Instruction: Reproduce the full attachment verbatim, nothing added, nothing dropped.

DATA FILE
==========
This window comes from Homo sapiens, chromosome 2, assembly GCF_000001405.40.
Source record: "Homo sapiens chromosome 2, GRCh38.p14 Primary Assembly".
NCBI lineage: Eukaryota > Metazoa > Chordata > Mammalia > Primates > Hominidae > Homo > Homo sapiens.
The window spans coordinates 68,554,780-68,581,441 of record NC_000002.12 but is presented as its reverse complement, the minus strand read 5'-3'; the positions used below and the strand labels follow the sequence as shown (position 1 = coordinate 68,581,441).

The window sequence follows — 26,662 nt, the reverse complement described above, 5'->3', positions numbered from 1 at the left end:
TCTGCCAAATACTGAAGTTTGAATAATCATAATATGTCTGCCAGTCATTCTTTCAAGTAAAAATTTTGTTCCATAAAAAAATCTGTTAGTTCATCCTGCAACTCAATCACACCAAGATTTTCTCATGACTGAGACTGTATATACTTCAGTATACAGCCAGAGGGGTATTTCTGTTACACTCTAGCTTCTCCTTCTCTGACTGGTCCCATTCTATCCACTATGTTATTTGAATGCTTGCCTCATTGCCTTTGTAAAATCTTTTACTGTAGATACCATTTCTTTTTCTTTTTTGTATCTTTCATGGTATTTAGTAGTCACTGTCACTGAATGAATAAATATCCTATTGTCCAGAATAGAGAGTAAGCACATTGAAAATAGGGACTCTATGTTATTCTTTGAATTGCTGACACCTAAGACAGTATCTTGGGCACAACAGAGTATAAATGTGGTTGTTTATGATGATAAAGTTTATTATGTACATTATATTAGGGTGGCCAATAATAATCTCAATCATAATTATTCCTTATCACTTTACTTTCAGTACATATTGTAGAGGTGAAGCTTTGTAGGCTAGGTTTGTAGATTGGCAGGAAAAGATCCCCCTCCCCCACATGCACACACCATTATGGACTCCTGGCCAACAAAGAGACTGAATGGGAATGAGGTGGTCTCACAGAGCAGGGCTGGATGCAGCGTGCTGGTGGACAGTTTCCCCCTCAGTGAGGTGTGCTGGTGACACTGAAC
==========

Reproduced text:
This window comes from Homo sapiens, chromosome 2, assembly GCF_000001405.40.
Source record: "Homo sapiens chromosome 2, GRCh38.p14 Primary Assembly".
NCBI lineage: Eukaryota > Metazoa > Chordata > Mammalia > Primates > Hominidae > Homo > Homo sapiens.
The window spans coordinates 68,554,780-68,581,441 of record NC_000002.12 but is presented as its reverse complement, the minus strand read 5'-3'; the positions used below and the strand labels follow the sequence as shown (position 1 = coordinate 68,581,441).

The window sequence follows — 26,662 nt, the reverse complement described above, 5'->3', positions numbered from 1 at the left end:
TCTGCCAAATACTGAAGTTTGAATAATCATAATATGTCTGCCAGTCATTCTTTCAAGTAAAAATTTTGTTCCATAAAAAAATCTGTTAGTTCATCCTGCAACTCAATCACACCAAGATTTTCTCATGACTGAGACTGTATATACTTCAGTATACAGCCAGAGGGGTATTTCTGTTACACTCTAGCTTCTCCTTCTCTGACTGGTCCCATTCTATCCACTATGTTATTTGAATGCTTGCCTCATTGCCTTTGTAAAATCTTTTACTGTAGATACCATTTCTTTTTCTTTTTTGTATCTTTCATGGTATTTAGTAGTCACTGTCACTGAATGAATAAATATCCTATTGTCCAGAATAGAGAGTAAGCACATTGAAAATAGGGACTCTATGTTATTCTTTGAATTGCTGACACCTAAGACAGTATCTTGGGCACAACAGAGTATAAATGTGGTTGTTTATGATGATAAAGTTTATTATGTACATTATATTAGGGTGGCCAATAATAATCTCAATCATAATTATTCCTTATCACTTTACTTTCAGTACATATTGTAGAGGTGAAGCTTTGTAGGCTAGGTTTGTAGATTGGCAGGAAAAGATCCCCCTCCCCCACATGCACACACCATTATGGACTCCTGGCCAACAAAGAGACTGAATGGGAATGAGGTGGTCTCACAGAGCAGGGCTGGATGCAGCGTGCTGGTGGACAGTTTCCCCCTCAGTGAGGTGTGCTGGTGACACTGAAC